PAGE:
The loss of domestic birds due to bird flu has been a serious issue to poultry farmers ever since the disease prevailed worldwide in 2003. The source of the disease is an influenza virus H5N1. Forms of infection with H5N1 is classified into low pathogenic form and highly pathogenic form. The infection with the highly pathogenic form spreads rapidly over a poultry farm, and causes serious symptoms to domestic birds, which eventually lead to death. Even if infection of only one bird with H5N1 is detected, all the birds in the farm become subject to culling. The losses due to culling of domestic birds have been causing enormous damages to the poultry industry.
A bird flu infection process within a poultry farm involves the source of disease (influenza virus), the host (poultry), and the medium (environment). Once bird flu attacks a poultry farm, some birds die at the early stage of an infection process, and some others may live longer. Regardless of being alive or dead, infected birds remain as sources of infection, unless they are completely removed from the farm. Those factors were incorporated into formulation of mathematical model for populations of susceptible birds and infected birds . The mathematical model was reformulated with addition of virus concentration to unknowns [3,4,5,6]. Those previous studies show that a proper vaccination and a proper removal of infected birds are essential for security of a poultry farm against bird flu.
In this study, age structure of domestic birds was incorporated into formulation of a mathematical model. In an egg production process, entire population of domestic birds is maintained at the appropriate capacity by supply of six-month old birds for vacancies created by removal of thirty-month old birds. Thus entire population is distributed over the age interval from six months to thirty months. In the following sections, mathematical model is described and some analytical results are presented. Numerical results are also presented.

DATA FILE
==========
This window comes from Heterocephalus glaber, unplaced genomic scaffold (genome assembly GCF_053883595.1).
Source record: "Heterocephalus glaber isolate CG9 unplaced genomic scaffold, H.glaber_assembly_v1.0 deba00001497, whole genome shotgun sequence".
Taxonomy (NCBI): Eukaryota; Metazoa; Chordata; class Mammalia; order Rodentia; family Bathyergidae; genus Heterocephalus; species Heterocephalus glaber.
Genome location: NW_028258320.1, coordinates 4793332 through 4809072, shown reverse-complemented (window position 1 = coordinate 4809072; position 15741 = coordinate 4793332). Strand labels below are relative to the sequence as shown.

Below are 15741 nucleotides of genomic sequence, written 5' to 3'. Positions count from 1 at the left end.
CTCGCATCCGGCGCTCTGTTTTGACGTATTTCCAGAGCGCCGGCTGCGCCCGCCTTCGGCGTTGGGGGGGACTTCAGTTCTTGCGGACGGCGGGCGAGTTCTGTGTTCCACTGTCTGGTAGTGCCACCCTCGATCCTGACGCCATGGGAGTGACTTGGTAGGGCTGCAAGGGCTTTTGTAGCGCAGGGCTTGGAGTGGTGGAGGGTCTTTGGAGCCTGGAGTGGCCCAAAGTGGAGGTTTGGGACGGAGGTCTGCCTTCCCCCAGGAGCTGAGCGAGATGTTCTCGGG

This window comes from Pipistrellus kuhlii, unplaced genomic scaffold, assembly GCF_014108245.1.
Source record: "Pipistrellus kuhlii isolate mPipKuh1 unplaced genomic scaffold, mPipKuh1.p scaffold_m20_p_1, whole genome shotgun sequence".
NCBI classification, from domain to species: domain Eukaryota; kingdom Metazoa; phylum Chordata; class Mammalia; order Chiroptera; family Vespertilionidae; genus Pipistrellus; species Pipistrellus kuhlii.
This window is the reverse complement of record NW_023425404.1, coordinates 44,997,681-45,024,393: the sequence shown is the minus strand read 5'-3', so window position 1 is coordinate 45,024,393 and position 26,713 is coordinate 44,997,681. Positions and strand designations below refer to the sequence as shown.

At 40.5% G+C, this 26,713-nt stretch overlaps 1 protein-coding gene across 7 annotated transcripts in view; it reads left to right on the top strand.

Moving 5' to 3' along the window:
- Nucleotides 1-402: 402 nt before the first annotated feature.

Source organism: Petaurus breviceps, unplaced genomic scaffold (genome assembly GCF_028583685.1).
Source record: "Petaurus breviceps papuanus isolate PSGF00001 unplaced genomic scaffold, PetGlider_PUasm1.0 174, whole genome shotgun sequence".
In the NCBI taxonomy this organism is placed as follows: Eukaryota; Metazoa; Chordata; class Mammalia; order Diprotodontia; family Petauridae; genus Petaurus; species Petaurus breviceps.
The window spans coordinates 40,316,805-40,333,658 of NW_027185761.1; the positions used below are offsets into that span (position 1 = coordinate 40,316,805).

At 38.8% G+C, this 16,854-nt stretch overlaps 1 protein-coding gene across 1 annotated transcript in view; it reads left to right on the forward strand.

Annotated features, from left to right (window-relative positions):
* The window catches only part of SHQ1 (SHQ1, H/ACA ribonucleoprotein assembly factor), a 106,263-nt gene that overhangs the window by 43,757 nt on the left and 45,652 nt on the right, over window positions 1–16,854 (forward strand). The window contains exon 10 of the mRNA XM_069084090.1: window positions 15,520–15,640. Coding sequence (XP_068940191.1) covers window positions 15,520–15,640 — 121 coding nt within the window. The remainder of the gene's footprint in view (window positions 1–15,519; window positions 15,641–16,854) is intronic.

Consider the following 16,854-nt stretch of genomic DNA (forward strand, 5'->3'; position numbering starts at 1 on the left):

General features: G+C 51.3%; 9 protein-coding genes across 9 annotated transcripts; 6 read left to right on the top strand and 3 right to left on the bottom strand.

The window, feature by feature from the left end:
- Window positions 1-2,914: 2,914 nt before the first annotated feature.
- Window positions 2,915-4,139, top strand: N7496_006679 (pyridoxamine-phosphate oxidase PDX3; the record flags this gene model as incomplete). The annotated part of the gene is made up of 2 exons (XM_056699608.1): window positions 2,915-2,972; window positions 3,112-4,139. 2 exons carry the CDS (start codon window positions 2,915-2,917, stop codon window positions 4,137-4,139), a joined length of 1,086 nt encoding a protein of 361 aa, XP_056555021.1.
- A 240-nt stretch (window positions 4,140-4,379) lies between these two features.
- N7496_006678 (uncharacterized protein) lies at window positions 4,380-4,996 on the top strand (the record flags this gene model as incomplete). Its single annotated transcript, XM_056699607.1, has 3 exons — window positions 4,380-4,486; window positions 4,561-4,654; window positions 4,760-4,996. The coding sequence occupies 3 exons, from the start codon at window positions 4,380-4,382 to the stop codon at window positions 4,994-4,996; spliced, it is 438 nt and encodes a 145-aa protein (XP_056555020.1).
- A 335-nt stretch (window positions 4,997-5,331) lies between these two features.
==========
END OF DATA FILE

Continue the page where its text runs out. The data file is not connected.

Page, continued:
2. Materials and Methods
Modeling bird flu infection process with age structure
When bird flu intrudes into a poultry farm, domestic birds are divided into the class of healthy birds susceptible to infection and the class of infected birds. The SI model was proposed in studies of the population of susceptible individuals and the population of infected individuals . The SI model is inappropriate for susceptible and infected populations of poultry farms, where the entire population is regulated. In a production process of a poultry farm, the entire population of domestic birds is kept at the capacity of the farm with supply of new birds for vacancies. Let and denote the population of susceptible birds and the population of infected birds, respectively, at time , and Let be the capacity of the farm. Then the rate of supply of new birds is , where is a positive constant. The number of susceptible birds infected per unit time is proportional to the numbers of susceptible birds and infected birds, , where is a positive constant. The infected birds do not recover from the disease. Some birds die at the early stage of infection and others stay alive longer. Regardless of being alive or dead, infected birds are virus carriers unless they are removed from the population. The removal rate of infected birds is proportional to their population, and it is expressed by , where is the removal rate. The following system (1), (2) was proposed .